As a strong, intelligent, and hard-working woman, I want to be entrusted with responsibilities and granted a voice at the cabinet table, not based on my genitalia but based on my ability and not according to anything other than that. I want my salary to match the work I do and the responsibilities I carry within this place. Changing the pay system would not in fact create equality, but it would create even greater inequality.

Women have shown they can climb any ladder in Canada that they choose to, whether it be in business, politics, or academia. Overlooking this achievement by trying to legislate equality is an injustice to the many women who have fought, and who continue to fight, to gain pay equality for equal work.

From its inception, the Conservative Party of Canada has modelled quite well what it is to put women in strategic places of leadership and to do so based on their abilities. The Conservative Party had the first female prime minister, the Right Hon. Kim Campbell, which the current Prime Minister appears to have forgotten. Therefore, I will remind the House that there has been a female prime minister, that she did exist.

In addition to that, the Conservatives also put in place the first female cabinet minister in Canada's history, under Prime Minister Diefenbaker. The Conservative Party continues to champion strong women in politics. I am here today on this side of the House as a proud Conservative member. I am treated incredibly well by both female and male colleagues. I have never been made to feel less than them. In fact, I am celebrated because of what I bring to the table. That is the way it is supposed to be.

Let me draw attention to the member for Sturgeon River—Parkland. She is a prime example of what it is to be a strong and capable woman within the political realm. Before becoming the interim leader of the Conservative Party, she held a number of cabinet posts. During her time as a member of Parliament, she has raised awareness for crimes committed against women and girls through her private member's bill, the just act. She has boosted support for girls by championing the internationally recognized International Day of the Girl through the UN. She implemented several high-profile health initiatives as the minister of health. The member has also shown Canada that women can accomplish exactly what they set their mind to without government creating quotas or making special accommodations for them.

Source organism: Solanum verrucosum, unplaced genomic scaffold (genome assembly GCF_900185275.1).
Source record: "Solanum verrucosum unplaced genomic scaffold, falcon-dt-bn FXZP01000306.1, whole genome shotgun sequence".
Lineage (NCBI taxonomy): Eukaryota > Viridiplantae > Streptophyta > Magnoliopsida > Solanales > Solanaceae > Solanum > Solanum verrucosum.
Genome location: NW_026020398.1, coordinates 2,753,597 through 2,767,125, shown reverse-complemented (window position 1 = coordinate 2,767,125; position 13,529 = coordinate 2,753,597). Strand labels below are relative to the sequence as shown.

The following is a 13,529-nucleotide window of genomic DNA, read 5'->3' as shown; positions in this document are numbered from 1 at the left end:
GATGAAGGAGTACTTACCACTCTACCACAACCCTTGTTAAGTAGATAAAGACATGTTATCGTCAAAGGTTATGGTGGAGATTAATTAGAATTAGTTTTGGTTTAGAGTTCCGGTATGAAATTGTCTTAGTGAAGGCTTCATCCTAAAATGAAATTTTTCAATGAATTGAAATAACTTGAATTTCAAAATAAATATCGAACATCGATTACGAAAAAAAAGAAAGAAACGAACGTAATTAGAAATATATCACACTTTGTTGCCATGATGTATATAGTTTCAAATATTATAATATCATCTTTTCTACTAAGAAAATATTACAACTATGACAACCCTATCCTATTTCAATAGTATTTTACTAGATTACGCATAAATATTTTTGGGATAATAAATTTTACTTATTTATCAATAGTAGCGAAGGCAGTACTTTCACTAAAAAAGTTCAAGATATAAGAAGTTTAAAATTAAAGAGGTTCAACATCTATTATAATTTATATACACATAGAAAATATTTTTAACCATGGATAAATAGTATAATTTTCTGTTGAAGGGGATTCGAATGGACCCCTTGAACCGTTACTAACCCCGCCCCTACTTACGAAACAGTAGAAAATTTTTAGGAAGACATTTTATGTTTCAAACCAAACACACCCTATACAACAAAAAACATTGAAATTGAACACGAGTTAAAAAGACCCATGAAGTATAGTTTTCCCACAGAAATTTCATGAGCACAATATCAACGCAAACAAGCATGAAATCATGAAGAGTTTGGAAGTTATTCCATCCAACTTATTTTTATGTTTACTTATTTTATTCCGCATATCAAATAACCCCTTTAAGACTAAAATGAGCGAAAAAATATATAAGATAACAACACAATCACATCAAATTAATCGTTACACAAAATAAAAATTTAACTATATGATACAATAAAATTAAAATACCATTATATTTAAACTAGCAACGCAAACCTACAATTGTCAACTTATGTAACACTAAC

We do need to pursue true equality, but not this fake equality or so-called equality that the Liberals are trying to push forward in their agenda. As for me, a middle-aged white guy, with so-called great hair, does not get to tell me my value, my worth, my dignity or my ability.

There is much to be considered when we look at Bill C-24. We must fight for Canada's future as a nation that values hard work and equality, not just equality on paper but honest equality that is seen in real life. In Canada, women are given the ability to work to accomplish the same things as their male counterparts, an opportunity that cannot be overlooked if we value the future of our women.

Instead of a gender quota system, the Prime Minister could have appointed based on merit and probably could have achieved much the same thing. If he had done this, he would have given credit where credit was due and he would have contended for the equality and the value of women. That is the type of prime minister I would like to see our country have. He or she is still to come.

Canada Elections ActGovernment Orders

June 8th, 2017 / 10:40 p.m.
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Harold Albrecht Conservative Kitchener—Conestoga, ON

Mr. Speaker, I do not want to belabour the point that the real reason we are here tonight on both Bill C-24 and Bill C-50 is because of miscalculations on the part of the Prime Minister. In the first instance, he promised gender parity in cabinet, and suddenly realized he did not have it. On this piece, he is giving in to his Liberal instincts.

Why is there nothing in Bill C-50 that would address third-party financing? That is the big elephant in the room. Third-party groups have unduly influenced elections, especially the last one. Why is there nothing in Bill C-50 that would address that?

Cannabis ActGovernment Orders

June 7th, 2017 / 8:05 p.m.
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John Nater Conservative Perth—Wellington, ON

Mr. Speaker, as members know, this bill was originally put on notice back in June 2016, yet it has been languishing, unloved, and unmoved pretty much ever since. At the same time, these ministers in question have been receiving their payment. How are they being paid these extra salaries? Through the estimates, a process that not only I would argue is inappropriate but so does the other place itself. The national finance committee of the other place argued:

Our committee is concerned about the recurrent practice of using supplementary estimates to pay certain ministers' salaries prior to the enactment of amendments to the Salaries Act, and raises this question is the context of Bill C-24.

Here we have a bill that has been here for over a year, the minister has been getting paid through the back door, through the estimates. Why is it that in the dying days of this session, all of a sudden the government sees this as a priority?